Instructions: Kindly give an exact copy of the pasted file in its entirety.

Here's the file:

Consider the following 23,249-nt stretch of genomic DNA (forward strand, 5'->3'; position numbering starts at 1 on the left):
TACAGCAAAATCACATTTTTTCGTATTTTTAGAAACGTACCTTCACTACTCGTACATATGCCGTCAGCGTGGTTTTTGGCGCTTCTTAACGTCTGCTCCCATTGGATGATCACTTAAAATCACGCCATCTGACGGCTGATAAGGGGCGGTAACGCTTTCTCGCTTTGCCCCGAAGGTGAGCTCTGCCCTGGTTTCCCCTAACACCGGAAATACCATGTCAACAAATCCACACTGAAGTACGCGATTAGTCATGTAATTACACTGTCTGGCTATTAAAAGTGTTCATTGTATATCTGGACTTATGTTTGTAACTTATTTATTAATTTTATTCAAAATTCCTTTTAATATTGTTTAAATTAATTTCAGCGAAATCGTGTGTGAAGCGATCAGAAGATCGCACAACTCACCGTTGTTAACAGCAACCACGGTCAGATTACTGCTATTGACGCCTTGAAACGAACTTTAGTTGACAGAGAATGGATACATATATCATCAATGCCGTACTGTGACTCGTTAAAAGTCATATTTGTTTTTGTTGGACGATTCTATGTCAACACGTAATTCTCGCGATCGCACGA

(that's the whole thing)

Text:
Consider the following 23,249-nt stretch of genomic DNA (forward strand, 5'->3'; position numbering starts at 1 on the left):
TACAGCAAAATCACATTTTTTCGTATTTTTAGAAACGTACCTTCACTACTCGTACATATGCCGTCAGCGTGGTTTTTGGCGCTTCTTAACGTCTGCTCCCATTGGATGATCACTTAAAATCACGCCATCTGACGGCTGATAAGGGGCGGTAACGCTTTCTCGCTTTGCCCCGAAGGTGAGCTCTGCCCTGGTTTCCCCTAACACCGGAAATACCATGTCAACAAATCCACACTGAAGTACGCGATTAGTCATGTAATTACACTGTCTGGCTATTAAAAGTGTTCATTGTATATCTGGACTTATGTTTGTAACTTATTTATTAATTTTATTCAAAATTCCTTTTAATATTGTTTAAATTAATTTCAGCGAAATCGTGTGTGAAGCGATCAGAAGATCGCACAACTCACCGTTGTTAACAGCAACCACGGTCAGATTACTGCTATTGACGCCTTGAAACGAACTTTAGTTGACAGAGAATGGATACATATATCATCAATGCCGTACTGTGACTCGTTAAAAGTCATATTTGTTTTTGTTGGACGATTCTATGTCAACACGTAATTCTCGCGATCGCACGA